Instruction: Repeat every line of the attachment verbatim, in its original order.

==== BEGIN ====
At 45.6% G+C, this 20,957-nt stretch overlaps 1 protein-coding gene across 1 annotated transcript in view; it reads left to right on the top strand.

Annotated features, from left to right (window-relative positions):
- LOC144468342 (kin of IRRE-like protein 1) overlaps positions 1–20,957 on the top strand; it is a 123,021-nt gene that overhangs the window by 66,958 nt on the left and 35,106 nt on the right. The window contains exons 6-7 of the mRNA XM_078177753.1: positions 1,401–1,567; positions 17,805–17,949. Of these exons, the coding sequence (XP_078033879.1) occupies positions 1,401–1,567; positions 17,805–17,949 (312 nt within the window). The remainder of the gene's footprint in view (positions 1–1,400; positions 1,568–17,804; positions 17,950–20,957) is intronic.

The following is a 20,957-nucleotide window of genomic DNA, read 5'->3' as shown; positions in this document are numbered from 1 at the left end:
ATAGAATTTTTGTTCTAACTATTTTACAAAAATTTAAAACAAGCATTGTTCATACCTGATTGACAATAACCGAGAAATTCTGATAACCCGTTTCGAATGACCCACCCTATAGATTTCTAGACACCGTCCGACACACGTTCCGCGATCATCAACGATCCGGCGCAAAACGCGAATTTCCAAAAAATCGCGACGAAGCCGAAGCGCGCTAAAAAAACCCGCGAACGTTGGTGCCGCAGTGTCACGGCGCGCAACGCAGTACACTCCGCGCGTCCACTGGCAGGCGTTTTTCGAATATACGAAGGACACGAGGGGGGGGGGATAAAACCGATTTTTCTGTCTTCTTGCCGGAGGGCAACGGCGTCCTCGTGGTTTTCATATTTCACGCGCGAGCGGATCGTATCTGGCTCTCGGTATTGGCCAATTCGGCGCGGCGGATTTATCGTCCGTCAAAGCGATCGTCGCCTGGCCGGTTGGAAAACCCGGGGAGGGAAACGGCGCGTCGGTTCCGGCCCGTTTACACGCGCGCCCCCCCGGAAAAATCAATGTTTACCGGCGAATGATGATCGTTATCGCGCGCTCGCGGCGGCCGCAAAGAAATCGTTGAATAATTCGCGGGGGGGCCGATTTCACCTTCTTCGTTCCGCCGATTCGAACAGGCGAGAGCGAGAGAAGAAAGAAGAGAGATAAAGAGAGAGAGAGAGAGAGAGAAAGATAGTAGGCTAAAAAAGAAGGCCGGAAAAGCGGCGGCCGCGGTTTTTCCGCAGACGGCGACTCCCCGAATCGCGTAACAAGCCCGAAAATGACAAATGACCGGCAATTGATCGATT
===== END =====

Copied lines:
At 45.6% G+C, this 20,957-nt stretch overlaps 1 protein-coding gene across 1 annotated transcript in view; it reads left to right on the top strand.

Annotated features, from left to right (window-relative positions):
- LOC144468342 (kin of IRRE-like protein 1) overlaps positions 1–20,957 on the top strand; it is a 123,021-nt gene that overhangs the window by 66,958 nt on the left and 35,106 nt on the right. The window contains exons 6-7 of the mRNA XM_078177753.1: positions 1,401–1,567; positions 17,805–17,949. Of these exons, the coding sequence (XP_078033879.1) occupies positions 1,401–1,567; positions 17,805–17,949 (312 nt within the window). The remainder of the gene's footprint in view (positions 1–1,400; positions 1,568–17,804; positions 17,950–20,957) is intronic.

The following is a 20,957-nucleotide window of genomic DNA, read 5'->3' as shown; positions in this document are numbered from 1 at the left end:
ATAGAATTTTTGTTCTAACTATTTTACAAAAATTTAAAACAAGCATTGTTCATACCTGATTGACAATAACCGAGAAATTCTGATAACCCGTTTCGAATGACCCACCCTATAGATTTCTAGACACCGTCCGACACACGTTCCGCGATCATCAACGATCCGGCGCAAAACGCGAATTTCCAAAAAATCGCGACGAAGCCGAAGCGCGCTAAAAAAACCCGCGAACGTTGGTGCCGCAGTGTCACGGCGCGCAACGCAGTACACTCCGCGCGTCCACTGGCAGGCGTTTTTCGAATATACGAAGGACACGAGGGGGGGGGGATAAAACCGATTTTTCTGTCTTCTTGCCGGAGGGCAACGGCGTCCTCGTGGTTTTCATATTTCACGCGCGAGCGGATCGTATCTGGCTCTCGGTATTGGCCAATTCGGCGCGGCGGATTTATCGTCCGTCAAAGCGATCGTCGCCTGGCCGGTTGGAAAACCCGGGGAGGGAAACGGCGCGTCGGTTCCGGCCCGTTTACACGCGCGCCCCCCCGGAAAAATCAATGTTTACCGGCGAATGATGATCGTTATCGCGCGCTCGCGGCGGCCGCAAAGAAATCGTTGAATAATTCGCGGGGGGGCCGATTTCACCTTCTTCGTTCCGCCGATTCGAACAGGCGAGAGCGAGAGAAGAAAGAAGAGAGATAAAGAGAGAGAGAGAGAGAGAGAAAGATAGTAGGCTAAAAAAGAAGGCCGGAAAAGCGGCGGCCGCGGTTTTTCCGCAGACGGCGACTCCCCGAATCGCGTAACAAGCCCGAAAATGACAAATGACCGGCAATTGATCGATT